I wonder what else is out there besides giant diamond star cores... solid gold planets? Platinum asteroids? Pixie dust?

solid gold planets won't happen because of various physics-related reasons. platinum asteroids perhaps, but pixie dust? ofcourse! :P

I long for the day when we'll discover intelligent life elsewhere.

who cares if we get to it- we would only waste money on something we can get here and some people would lose it a few weeks after we get it and it would only be taking something we can perfectly well get here- we pay most of our money to these people and they tell us this junk we know cant be true- thats all they have to show for all the "work" they put into it- im only 12 and im doing a project on centaurus- thats the only reason i came to this site, i thought it sounded pretty cool, until i read you guys comments, then i realized how stupid some people are! (and it might not even be the scientists- it might just be that whoever made this website is kinda stupid)

Can't think of one event that you could wear it without looking tacky.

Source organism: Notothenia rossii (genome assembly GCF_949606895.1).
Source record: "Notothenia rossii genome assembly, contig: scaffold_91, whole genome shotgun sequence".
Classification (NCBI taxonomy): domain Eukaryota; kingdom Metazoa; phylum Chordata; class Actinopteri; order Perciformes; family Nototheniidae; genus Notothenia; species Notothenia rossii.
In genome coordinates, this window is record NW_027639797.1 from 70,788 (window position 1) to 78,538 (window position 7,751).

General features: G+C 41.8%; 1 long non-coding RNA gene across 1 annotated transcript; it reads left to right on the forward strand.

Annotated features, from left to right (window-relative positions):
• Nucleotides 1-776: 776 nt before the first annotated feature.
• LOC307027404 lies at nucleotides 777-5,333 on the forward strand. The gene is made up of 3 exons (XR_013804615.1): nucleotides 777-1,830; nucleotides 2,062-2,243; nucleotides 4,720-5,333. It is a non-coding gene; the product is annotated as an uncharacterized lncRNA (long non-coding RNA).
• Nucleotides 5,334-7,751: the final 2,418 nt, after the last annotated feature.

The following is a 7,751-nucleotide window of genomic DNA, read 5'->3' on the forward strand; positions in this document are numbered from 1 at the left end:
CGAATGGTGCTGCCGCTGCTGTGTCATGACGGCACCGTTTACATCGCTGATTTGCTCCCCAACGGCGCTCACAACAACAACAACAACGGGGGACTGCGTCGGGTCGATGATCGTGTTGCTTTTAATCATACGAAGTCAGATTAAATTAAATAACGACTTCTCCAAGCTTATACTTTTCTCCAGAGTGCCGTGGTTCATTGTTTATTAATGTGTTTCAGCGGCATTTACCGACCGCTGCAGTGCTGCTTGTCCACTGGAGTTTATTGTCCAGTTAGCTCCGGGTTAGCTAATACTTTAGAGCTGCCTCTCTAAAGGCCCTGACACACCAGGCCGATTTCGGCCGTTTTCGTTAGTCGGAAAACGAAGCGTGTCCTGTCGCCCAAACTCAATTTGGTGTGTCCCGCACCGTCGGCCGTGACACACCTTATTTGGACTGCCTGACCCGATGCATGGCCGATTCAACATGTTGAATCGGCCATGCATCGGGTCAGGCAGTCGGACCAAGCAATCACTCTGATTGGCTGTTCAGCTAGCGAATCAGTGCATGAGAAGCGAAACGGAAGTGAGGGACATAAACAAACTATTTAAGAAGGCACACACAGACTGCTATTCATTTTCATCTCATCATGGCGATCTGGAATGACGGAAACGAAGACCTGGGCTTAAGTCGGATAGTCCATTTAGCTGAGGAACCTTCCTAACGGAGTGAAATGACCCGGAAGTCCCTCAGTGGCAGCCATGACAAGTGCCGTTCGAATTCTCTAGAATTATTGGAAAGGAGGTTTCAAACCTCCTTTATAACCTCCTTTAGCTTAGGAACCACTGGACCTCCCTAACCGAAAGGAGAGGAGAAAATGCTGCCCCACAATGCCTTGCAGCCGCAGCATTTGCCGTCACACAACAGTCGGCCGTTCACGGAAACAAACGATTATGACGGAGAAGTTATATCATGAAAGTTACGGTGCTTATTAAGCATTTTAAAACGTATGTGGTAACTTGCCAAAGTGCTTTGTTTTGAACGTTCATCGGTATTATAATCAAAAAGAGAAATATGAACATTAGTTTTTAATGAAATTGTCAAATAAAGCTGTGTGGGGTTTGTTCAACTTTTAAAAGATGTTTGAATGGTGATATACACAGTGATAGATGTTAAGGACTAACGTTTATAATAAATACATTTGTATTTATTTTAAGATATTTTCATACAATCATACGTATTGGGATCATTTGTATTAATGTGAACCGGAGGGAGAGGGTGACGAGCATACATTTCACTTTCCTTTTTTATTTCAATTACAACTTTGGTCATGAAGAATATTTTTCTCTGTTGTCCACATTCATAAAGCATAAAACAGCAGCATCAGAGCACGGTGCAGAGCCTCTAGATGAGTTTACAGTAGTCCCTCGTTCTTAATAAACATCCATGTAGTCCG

yes diamonds are carbon so that could be true and you can't wear it because 1 bit the size of a pin head would weigh about the weight of your house

Anyone wondering about the process of carbon formation, or any element's formation, should read the book Stardust by John Gribbin. It's very well written, easily digestible, and explains the matter thoroughly.

When the star dies, basically, all sorts of crazy nuclear shit happens, all under intensified heat and pressure because the nova explosion, and then there's like another explosion that sends a lot of the newly created carbon and oxygen and shit into the galaxy. Read the book, you'll see :)

Oh and if someone were to make any of those racist comments in front of my face, I'd deck them.